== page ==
One of the most remarkable features of the obligate intracellular parasite, Toxoplasma gondii, is its ability to infect almost any nucleated cell in an extremely broad host range. During asexual growth in such cells, the parasite can adopt either of two forms: the rapidly dividing tachyzoite and the more slowly growing encysted form, the bradyzoite. This application addresses the molecular basis of the interaction between the tachyzoite form and the individual host cells in which it resides. Key to this interaction are a set of highly specialized secretory organelles known as rhoptries. These club-shaped structures are found at the apical end of all members of the Apicomplexa, including the causative agent of human malaria, Plasmodium. The rhoptries release their contents when these parasites invade into a host cell and this release appears key to both the physical act of invasion as well as to the co-opting of host cell functions once the parasite is inside. Recent work has shown that rhoptry neck proteins (RONs) help create the ring of physical contact between the host cell and invading parasite, the so-called moving junction. Rhoptry bulb proteins (ROPs), on the other hand appear to function within the cytosol/nucleus of the infected cell as well as on the parasitophorous vacuole that surrounds the dividing parasites. The work described in this application will determine how key RONs and ROPs perform their critical functions including identification of their location and topology and the host pathways/proteins with which they interact. The relevance of particular ROP functions to the interaction with the host as a whole will also be determined.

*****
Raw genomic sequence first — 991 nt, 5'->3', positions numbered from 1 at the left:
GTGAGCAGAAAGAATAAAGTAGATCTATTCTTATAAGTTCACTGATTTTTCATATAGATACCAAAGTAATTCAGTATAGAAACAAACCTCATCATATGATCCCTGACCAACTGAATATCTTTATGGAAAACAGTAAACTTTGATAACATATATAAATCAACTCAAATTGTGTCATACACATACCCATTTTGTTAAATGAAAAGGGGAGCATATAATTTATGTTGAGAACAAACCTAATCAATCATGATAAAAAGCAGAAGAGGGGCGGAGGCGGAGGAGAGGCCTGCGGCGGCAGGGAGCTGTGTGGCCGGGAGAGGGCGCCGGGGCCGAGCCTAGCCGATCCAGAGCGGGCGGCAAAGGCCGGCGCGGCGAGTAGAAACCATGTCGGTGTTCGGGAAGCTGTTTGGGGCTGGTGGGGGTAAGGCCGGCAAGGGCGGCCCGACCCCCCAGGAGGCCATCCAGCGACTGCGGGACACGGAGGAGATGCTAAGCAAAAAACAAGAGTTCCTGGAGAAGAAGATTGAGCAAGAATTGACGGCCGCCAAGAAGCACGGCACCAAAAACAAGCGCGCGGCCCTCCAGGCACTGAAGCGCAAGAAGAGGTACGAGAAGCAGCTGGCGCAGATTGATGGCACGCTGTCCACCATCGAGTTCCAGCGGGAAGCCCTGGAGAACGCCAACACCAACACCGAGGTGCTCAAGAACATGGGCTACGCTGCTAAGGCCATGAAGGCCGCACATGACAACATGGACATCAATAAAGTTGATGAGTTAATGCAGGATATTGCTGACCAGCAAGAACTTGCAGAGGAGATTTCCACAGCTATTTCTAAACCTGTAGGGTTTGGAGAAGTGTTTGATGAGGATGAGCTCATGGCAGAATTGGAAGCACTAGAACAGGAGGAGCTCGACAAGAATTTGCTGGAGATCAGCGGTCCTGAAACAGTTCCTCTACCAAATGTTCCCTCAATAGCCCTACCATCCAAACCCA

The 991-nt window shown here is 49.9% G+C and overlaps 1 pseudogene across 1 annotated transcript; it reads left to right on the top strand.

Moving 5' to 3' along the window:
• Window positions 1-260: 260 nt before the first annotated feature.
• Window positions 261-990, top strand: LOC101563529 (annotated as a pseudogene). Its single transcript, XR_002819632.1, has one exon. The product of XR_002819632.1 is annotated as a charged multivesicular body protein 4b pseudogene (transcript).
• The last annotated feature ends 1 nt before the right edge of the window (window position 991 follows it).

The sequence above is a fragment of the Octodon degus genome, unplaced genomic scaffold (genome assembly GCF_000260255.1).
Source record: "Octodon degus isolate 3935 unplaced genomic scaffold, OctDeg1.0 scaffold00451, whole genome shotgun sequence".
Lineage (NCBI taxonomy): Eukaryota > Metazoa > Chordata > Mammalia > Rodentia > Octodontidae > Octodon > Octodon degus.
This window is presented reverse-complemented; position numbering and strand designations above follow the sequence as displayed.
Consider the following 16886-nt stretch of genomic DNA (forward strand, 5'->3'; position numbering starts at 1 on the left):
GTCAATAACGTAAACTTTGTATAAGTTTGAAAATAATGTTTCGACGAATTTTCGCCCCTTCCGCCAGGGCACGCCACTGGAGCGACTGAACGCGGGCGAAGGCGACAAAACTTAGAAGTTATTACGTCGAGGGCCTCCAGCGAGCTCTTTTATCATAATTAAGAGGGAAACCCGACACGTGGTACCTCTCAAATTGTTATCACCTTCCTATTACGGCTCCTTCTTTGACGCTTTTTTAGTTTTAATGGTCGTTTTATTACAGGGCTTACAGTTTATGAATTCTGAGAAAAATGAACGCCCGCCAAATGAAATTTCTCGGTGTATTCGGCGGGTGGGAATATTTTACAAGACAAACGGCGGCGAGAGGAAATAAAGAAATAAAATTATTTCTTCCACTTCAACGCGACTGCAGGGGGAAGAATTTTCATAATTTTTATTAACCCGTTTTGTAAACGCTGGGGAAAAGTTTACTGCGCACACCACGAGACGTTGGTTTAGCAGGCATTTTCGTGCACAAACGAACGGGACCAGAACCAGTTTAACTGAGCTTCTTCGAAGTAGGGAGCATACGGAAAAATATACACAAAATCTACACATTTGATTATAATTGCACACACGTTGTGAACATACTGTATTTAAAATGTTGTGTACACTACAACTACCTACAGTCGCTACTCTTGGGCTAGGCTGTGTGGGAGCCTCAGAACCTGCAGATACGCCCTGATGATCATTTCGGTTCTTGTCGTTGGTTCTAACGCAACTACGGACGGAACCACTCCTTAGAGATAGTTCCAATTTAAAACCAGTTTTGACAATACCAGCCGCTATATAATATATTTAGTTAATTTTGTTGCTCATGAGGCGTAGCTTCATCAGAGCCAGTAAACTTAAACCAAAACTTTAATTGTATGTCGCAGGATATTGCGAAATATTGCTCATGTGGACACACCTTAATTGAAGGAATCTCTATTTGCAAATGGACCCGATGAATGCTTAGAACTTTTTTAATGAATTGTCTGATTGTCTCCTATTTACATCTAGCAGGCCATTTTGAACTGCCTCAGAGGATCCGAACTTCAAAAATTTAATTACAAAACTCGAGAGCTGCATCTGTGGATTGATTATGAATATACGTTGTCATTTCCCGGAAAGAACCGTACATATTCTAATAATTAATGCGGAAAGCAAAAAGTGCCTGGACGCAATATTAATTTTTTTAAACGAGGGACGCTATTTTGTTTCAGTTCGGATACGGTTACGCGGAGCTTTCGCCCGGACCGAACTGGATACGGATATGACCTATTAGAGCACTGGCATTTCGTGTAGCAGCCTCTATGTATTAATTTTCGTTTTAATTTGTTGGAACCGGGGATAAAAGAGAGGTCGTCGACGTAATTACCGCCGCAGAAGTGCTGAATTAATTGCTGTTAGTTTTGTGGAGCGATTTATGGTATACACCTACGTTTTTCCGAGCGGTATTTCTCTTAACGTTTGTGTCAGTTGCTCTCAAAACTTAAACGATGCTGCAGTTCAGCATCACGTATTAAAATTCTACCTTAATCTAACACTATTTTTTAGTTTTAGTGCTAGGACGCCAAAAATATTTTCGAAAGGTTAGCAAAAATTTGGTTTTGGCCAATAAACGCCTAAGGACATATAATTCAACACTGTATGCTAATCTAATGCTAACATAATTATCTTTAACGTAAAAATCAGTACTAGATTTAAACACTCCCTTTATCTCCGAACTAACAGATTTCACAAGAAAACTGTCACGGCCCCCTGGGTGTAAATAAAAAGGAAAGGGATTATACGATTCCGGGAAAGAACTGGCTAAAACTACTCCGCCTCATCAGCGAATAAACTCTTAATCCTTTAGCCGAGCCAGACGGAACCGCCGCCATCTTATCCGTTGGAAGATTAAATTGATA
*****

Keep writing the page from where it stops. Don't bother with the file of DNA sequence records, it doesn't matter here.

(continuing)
Public Health Relevance

Toxoplasma gondii is a single-celled parasite of many warm-blooded animals, including humans in whom it can cause severe infection of the central nervous system. Disease is most serious in the developing fetus and in persons who are immunocompromised by HIV/AIDS or other circumstances (lymphoma patients, transplant recipients, etc.). Our work will shed light on how this parasite infects and ultimately takes over a human cell.

National Institute of Health (NIH)
National Institute of Allergy and Infectious Diseases (NIAID)
Research Project (R01)
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Pathogenic Eukaryotes Study Section (PTHE)
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Wali, Tonu M
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Stanford University
Schools of Medicine
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